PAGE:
This 'imaginary meal diet pill' will trick you into feeling full without eating
Good news for all those who want to lose weight this year. Scientists have made a diet pill which tricks your body into thinking you just ate.
Washington: Good news for all those who want to lose weight this year. Scientists have made a diet pill which tricks your body into thinking you just ate.
Salk researchers have developed a more effective pill that makes the body feel like it has consumed calories, causing it to burn fat. The compound effectively stopped weight gain, lowered cholesterol, controlled blood sugar and minimized inflammation in mice, making it an excellent candidate for a rapid transition into human clinical trials.
Unlike most diet pills on the market, this new pill, called fexaramine, doesn't dissolve into the blood like appetite suppressants or caffeine-based diet drugs, but remains in the intestines, causing fewer side effects.
Ronald Evans, senior author of the new paper said that the pill is like an imaginary meal, and sends out the same signals that normally happen when a person eats a lot of food, so the body starts clearing out space to store it. But there are no calories and no change in appetite.
Evans and his colleagues developed the fexaramine compound by departing from the drug scaffold that most pharmaceutical companies typically pursue when targeting FXR. Giving one such drug in a daily pill form that only reaches the intestines-without transporting into the bloodstream that would carry the drug throughout the body-not only curtails side effects but also made the compound better at stopping weight gain.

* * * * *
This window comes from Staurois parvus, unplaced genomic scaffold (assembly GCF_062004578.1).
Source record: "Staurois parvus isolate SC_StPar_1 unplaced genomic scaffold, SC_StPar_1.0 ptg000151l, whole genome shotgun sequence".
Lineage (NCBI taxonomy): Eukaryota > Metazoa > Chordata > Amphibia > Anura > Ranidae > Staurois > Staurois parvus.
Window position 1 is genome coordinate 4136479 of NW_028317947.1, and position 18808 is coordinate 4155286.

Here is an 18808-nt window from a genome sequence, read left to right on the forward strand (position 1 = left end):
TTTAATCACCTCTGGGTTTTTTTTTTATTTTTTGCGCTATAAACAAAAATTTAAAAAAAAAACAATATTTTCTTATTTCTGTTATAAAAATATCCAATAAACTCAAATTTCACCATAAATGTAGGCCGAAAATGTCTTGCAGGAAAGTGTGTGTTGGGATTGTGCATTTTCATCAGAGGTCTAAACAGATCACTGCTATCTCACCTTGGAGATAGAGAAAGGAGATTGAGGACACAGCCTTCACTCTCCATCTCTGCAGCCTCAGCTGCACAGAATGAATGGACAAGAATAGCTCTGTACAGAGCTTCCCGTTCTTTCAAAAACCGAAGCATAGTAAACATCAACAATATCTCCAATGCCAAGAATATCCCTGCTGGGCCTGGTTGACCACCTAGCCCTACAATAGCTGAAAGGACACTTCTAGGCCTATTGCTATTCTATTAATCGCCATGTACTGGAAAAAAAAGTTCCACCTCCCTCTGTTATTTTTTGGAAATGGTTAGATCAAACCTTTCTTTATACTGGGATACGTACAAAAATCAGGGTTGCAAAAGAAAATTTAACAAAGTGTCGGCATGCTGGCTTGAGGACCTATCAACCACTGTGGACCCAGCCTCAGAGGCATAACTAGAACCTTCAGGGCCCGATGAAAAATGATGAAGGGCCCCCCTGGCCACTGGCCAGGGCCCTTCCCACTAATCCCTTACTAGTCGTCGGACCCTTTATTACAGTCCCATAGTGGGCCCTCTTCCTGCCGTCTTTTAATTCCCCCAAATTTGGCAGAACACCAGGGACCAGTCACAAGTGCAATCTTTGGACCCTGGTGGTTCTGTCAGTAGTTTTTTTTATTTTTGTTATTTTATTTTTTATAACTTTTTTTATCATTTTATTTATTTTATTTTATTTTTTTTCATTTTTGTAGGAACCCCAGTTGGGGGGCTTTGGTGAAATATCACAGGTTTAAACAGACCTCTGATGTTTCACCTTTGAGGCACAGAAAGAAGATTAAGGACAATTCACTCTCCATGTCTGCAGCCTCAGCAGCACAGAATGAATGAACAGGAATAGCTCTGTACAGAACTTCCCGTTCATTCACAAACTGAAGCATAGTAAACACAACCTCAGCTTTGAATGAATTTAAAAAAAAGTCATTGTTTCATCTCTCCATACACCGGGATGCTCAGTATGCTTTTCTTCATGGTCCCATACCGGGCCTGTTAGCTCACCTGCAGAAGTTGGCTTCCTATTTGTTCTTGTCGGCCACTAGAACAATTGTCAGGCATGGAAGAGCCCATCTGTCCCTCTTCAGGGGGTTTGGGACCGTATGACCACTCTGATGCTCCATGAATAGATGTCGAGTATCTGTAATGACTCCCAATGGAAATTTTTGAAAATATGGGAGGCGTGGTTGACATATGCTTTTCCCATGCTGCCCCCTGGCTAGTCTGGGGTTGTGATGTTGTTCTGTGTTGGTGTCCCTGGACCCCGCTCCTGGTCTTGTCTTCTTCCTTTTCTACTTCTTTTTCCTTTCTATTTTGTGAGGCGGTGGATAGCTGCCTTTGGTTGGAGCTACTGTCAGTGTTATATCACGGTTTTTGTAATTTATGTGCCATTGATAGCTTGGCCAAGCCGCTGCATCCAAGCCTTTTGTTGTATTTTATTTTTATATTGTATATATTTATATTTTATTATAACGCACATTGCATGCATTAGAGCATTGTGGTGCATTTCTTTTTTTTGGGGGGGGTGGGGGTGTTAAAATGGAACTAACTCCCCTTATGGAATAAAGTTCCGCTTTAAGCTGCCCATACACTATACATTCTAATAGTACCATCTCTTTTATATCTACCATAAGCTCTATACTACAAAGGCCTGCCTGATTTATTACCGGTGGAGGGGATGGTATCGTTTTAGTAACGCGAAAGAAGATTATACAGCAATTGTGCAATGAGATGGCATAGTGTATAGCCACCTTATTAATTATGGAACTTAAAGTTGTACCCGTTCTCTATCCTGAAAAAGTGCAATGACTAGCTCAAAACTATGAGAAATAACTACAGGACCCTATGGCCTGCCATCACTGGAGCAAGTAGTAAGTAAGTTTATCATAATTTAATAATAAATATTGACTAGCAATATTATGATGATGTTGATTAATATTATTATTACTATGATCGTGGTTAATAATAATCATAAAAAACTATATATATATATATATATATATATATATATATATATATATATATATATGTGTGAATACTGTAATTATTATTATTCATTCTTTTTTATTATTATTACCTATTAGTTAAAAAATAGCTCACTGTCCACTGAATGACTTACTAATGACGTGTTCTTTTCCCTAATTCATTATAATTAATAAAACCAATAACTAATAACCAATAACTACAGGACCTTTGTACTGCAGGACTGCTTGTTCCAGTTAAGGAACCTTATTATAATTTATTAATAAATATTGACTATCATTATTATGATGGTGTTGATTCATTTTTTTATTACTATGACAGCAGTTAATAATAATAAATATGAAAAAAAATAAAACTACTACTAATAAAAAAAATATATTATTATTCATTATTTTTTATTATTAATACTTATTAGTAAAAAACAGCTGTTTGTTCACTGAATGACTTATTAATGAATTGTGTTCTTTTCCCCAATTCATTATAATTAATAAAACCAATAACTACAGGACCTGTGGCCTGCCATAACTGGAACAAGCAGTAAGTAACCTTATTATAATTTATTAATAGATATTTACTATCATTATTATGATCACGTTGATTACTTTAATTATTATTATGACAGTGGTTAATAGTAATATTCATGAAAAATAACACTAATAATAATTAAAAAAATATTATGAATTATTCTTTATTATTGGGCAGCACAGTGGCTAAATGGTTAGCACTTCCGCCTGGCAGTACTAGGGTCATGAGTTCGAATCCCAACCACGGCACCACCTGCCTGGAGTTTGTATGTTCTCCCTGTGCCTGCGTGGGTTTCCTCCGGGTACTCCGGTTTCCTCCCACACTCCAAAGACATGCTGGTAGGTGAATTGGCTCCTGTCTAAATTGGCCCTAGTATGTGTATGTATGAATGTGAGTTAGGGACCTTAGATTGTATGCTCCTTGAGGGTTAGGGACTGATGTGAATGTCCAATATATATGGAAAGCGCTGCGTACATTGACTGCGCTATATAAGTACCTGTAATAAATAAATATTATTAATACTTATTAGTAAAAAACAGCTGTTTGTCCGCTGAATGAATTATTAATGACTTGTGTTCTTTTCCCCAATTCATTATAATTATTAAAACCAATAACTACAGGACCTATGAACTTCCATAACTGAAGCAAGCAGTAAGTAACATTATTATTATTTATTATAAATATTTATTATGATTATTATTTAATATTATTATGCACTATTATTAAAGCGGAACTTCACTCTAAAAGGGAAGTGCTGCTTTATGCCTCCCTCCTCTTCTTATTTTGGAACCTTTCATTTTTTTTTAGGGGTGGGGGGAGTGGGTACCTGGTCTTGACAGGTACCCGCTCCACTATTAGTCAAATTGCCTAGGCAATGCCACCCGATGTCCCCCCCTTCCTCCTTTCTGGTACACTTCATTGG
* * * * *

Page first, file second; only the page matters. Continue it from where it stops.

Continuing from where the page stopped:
When the group gave obese mice a daily pill of fexaramine for five weeks, the mice stopped gaining weight, lost fat and had lower blood sugar and cholesterol levels than untreated mice. In addition, the mice had a rise in body temperature-which signals metabolism ramping up-and some deposits of white fat in their bodies converted into a healthier, energy-burning beige form of the tissue. Even the collection of bacteria in the guts of mice shifted when they received the drug, although what those changes mean isn't clear yet.
Evans thinks fexaramine in the intestines work even better than drugs that simultaneously activate FXR throughout the body due to the natural order in which the body's molecular pathways normally responds to a meal.
Since the pill doesn't reach the bloodstream, it is also likely safer in humans than other FXR-targeting drugs, the researchers hypothesize.
The study is published in Nature Medicine.